Active management of the South Australian WorkCover Scheme is delivering positive results

By Greg McCarthy, Chief Executive Officer, WorkCoverSA

Since joining WorkCoverSA in December 2012, I have spent time meeting with the key industry associations and unions to look at some of the big issues facing the South Australian Workers Rehabilitation and Compensation Scheme (the Scheme).

Meeting these key stakeholders has helped reinforce some of my thoughts about where the Scheme has been failing to deliver return to work outcomes for South Australian businesses and their workers.

In many ways we have previously taken a passive approach to managing the Scheme. We didn’t involve ourselves as much as we should have. We put the process in place and then stood back. Now, we are moving from a passive footing to an active footing.

In the last 12 months I have established a new management team which consists of some of the most experienced people across the country in workers compensation from both the public and private sector. Each has the experience to drive better performance from the Scheme, particularly in the area of recovery and return to work.

On 1 October 2013, we implemented a new return to work services strategy focusing on pre-injury employer services. This strategy provides an outcome focused model that rewards providers who deliver better return to work outcomes, provides guidance to case managers on making appropriate referrals, and enables WorkCoverSA to measure and report on provider performance. This is so those providers who deliver positive outcomes are used more frequently.

It was important that we change the approach to the provision of these services as return to work rates in South Australia have consistently been below the national average and the costs for providing these services were up to three times higher than other jurisdictions. Something had to change.

In September 2013, as part of this strategy WorkCoverSA put in place arrangements for workers to access specialist job seeking agencies to help them find employment. This arrangement is currently for a limited period to gauge their effectiveness in the workers compensation environment. These specialist providers have considerable experience and a sound track record in job placement, including in the disability sector. We have already seen immediate return to work results for people who have been on the Scheme for years by using these providers.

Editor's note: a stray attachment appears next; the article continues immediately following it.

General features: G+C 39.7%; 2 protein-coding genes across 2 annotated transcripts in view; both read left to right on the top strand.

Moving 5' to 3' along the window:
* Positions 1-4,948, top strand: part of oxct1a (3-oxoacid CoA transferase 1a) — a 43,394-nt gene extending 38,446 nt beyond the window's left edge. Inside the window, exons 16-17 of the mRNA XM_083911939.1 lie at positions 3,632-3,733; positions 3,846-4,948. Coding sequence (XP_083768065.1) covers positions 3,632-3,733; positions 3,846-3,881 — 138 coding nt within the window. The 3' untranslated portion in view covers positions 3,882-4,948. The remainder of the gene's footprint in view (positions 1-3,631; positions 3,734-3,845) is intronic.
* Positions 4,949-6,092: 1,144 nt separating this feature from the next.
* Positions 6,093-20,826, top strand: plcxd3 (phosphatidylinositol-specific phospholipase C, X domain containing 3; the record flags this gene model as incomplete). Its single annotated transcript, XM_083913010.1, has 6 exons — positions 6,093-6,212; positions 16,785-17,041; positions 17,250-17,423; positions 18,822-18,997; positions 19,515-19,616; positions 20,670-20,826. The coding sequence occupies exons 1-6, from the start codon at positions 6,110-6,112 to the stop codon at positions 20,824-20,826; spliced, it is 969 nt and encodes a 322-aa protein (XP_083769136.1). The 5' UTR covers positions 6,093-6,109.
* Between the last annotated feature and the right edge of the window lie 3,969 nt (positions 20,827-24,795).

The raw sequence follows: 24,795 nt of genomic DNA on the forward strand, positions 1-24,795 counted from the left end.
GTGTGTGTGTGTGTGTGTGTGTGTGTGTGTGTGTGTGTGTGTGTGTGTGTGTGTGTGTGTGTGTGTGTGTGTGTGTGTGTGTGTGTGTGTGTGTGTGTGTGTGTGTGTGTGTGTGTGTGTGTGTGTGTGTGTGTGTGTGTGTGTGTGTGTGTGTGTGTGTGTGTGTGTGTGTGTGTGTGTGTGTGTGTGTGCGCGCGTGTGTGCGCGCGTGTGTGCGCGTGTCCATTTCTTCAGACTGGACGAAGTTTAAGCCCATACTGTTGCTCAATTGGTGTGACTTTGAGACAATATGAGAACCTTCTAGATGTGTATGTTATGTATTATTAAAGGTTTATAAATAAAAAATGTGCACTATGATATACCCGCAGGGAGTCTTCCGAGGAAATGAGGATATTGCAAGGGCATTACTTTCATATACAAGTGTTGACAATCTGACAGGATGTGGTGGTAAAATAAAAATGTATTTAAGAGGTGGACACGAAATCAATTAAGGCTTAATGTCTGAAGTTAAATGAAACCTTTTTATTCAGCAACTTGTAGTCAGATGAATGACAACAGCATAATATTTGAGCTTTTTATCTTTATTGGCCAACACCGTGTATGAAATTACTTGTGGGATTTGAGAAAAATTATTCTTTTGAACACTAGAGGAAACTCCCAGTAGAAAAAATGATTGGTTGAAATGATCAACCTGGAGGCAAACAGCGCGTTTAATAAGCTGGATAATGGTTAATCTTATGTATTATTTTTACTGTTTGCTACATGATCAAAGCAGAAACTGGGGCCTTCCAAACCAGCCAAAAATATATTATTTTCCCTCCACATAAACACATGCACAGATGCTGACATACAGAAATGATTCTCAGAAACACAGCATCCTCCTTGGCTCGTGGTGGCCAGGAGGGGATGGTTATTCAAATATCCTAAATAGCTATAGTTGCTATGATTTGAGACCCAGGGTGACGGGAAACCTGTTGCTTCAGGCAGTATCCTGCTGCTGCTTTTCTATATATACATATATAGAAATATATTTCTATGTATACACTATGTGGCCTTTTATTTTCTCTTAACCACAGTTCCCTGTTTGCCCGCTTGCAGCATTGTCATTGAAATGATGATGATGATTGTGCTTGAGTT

This year on 1 July the second phase of the return to work strategy will be implemented focusing on services that support workers to get job ready and to re-enter the workforce with a different employer. Consultation has commenced on its design.

Our claims agents are expected to actively manage claims from start to finish. This includes selecting the most appropriate strategy and services to achieve a timely and durable return to work outcome for the worker.

We are, and will continue to monitor and review all return to work services to ensure they are appropriate and delivering high quality return to work outcomes and value for money.

After just three months of this new approach to return to work services and our much more active management of the Scheme, we are already seeing positive results.

The end of year results have seen significant reductions in income maintenance claims moving beyond 2, 13, and 26 week milestones. For income maintenance claims moving past 2 weeks there has seen a 15 per cent improvement on last year’s results for the same period, nine per cent for both 13 and 26 weeks.

We have already commenced a program looking at those that have been on the Scheme for 130 weeks, or 2.5 years, to ensure those long-term claims are being managed appropriately. In the next twelve months there will be a concentrated effort on assisting these workers to get job ready where they are able to, and find alternate employment where return to their pre-injury employer is not appropriate.

Our return to work services strategy is one initiative that we are implementing to address the issue of benefit dependency and the systems that encourage this.

On 1 November 2013 we launched a free early intervention program to support South Australia’s small businesses, which makes up about 90 per cent of employers in our Scheme. This program, which we believe is an Australian-first being implemented at a scheme-wide level, is run through our claims agents.

The claim agents have dedicated mobile return to work consultants, who are either occupational therapists or physiotherapists with specialist skills in workplace rehabilitation. Their role is to visit the workplace within the first 72 hours of the claims agent being notified of an injury or claim that after triage appears likely to turn into a longer-term claim.

We have already seen over 100 workplace visits as part of this new program. This early intervention is critical to ensure minor injuries do not turn into long-term claims and ensures the chances of a better return to work outcome for all parties is possible.

We believe these initiatives and our closer management of the Scheme will deliver better health and return to work outcomes for workers, their employers and the Scheme and at the same time reign in unnecessary spend on ineffective services.

We have clear service expectations from our suppliers and stakeholders and will continue to closely monitor their performance to ensure positive return to work outcomes are achieved.